Fitch Ratings has affirmed Japan’s Long-term foreign and local currency Issuer Default Ratings (IDRs) at ‘A+’ with a Negative Outlook. The Short-term IDR has been affirmed at ‘F1+’. The Country Ceiling has been affirmed at ‘AA+’.
The affirmation of Japan’s sovereign ratings in part reflects the greater commitment of the Bank of Japan and government to bring to an end two decades of economic stagnation and deflation. If successful and underpinned by structural reform to raise potential growth along with a credible medium-term deficit reduction plan, Japan’s adverse public debt dynamics could be corrected. The Negative Outlook reflects the uncertainty over the success of these efforts to shift the economy onto a more positive real and nominal growth path as well as the absence of more detailed reform and fiscal consolidation programme.
KEY RATING DRIVERS
The affirmation of the ratings with Negative Outlooks reflects the following key factors: >> Read More
Italy and France need to work harder and faster to resolve their structural problems, a senior ally of German Chancellor Angela Merkel said in a newspaper interview published on Thursday.
Michael Meister, deputy parliamentary floor leader in Merkel’s Christian Democrats, told the Neue Osnabruecker Zeitung newspaper that the European Central Bank should stop buying Italian government debt if Italyfailed to meet its debt reduction requirements.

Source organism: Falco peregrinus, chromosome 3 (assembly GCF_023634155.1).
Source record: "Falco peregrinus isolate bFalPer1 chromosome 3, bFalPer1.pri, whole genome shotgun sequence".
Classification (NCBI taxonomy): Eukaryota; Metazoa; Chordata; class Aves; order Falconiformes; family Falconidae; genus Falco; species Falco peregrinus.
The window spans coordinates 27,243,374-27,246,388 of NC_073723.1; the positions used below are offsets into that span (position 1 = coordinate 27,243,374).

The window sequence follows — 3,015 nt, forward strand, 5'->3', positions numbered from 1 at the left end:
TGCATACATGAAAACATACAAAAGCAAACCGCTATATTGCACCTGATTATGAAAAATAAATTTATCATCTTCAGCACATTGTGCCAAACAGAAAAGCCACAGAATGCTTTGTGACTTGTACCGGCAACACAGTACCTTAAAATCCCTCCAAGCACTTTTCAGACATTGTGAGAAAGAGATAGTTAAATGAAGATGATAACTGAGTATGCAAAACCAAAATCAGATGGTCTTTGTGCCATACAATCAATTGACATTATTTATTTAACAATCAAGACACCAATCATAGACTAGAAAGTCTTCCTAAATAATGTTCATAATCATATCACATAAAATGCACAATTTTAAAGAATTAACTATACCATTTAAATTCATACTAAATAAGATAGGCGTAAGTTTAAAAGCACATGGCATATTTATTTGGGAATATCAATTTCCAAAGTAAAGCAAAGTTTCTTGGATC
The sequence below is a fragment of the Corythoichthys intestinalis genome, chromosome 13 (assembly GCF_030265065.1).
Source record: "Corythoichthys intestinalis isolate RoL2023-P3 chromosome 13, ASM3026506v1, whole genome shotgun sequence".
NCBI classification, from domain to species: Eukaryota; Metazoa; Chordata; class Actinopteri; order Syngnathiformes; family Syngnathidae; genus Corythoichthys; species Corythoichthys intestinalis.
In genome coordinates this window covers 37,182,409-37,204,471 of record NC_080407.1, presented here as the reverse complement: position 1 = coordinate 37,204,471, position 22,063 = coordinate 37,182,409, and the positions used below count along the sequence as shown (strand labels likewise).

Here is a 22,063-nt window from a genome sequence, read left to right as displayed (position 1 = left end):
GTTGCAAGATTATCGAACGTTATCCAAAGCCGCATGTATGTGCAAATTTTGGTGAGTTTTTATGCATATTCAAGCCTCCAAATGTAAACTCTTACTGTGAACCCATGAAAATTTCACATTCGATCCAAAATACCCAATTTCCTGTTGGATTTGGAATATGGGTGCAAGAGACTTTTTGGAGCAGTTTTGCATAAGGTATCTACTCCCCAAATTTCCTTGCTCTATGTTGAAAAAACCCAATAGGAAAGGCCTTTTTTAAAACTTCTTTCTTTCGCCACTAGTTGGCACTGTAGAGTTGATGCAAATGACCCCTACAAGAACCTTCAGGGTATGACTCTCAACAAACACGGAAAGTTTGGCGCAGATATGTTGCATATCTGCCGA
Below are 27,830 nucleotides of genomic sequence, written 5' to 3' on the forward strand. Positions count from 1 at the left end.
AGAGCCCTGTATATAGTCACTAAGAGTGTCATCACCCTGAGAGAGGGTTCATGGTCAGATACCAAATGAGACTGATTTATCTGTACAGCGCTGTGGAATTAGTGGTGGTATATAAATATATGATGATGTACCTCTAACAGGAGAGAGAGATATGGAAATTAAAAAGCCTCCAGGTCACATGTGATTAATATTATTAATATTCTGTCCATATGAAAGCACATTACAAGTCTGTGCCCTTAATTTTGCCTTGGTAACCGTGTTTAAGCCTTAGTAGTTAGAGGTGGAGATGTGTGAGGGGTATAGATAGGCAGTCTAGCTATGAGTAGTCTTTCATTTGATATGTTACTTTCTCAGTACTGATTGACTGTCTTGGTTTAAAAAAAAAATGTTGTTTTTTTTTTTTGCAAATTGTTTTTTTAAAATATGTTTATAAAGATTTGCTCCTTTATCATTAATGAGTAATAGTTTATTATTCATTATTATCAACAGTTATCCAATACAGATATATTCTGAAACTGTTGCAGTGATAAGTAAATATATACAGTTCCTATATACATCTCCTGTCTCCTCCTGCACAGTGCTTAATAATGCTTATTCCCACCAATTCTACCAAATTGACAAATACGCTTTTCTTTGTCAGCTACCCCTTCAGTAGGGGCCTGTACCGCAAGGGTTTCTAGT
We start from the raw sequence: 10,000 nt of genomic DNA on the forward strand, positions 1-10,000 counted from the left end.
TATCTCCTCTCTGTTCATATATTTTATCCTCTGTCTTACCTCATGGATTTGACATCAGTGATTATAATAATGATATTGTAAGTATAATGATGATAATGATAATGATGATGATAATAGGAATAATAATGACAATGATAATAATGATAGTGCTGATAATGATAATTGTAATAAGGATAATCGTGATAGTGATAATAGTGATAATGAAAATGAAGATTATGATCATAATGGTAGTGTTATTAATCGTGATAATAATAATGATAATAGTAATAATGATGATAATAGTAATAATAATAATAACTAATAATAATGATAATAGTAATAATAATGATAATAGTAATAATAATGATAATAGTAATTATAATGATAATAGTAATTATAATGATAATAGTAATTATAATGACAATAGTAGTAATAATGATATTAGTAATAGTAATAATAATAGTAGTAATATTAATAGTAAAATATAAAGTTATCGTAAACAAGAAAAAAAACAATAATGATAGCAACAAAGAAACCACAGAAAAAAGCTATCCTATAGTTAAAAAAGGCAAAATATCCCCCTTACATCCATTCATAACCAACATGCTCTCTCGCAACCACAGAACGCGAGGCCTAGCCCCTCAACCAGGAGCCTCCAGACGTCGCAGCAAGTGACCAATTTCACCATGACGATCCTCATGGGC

“Italy and France have structural problems to resolve and not economic problems,” said Meister, deputy to parliamentary floor leader Volker Kauder. “They can’t wait any longer. More time won’t relieve the problem. It’ll only make it worse.” >> Read More
Most global portfolio managers, pension plans and other such real money investors have the choice of a whole slew of assets to invest in. Their potential investment options can be thought of as sitting on a risk-return curve, moving upwards in both dimensions. At one end of the curve, you can have cash in the bank (the lowest risk and lowest return). The curve moves up to government bonds, investment-grade companies and high-yield debt; then equities and private equity; and finally culminates in venture capital (the highest risk and highest return). This risk-return curve, of course, only applies to financial assets – real asset investments such as real estate, timber and gold find their own place. Also, depending on valuations, the stage of the economic and business cycle, risk aversion, investor positioning and so on, these financial assets can move up or down the curve and change their relative positions. >> Read More
The Eurozone’s government debt pile has risen to 90% of GDP,according to new data from Eurostat this morning which showed the region’s annual deficit had fallen.
Eurostat has calculated that eurozone members’ collective debt reached €8.6 trilion in 2012, when its combined economic output was nearly €9.5 trillion.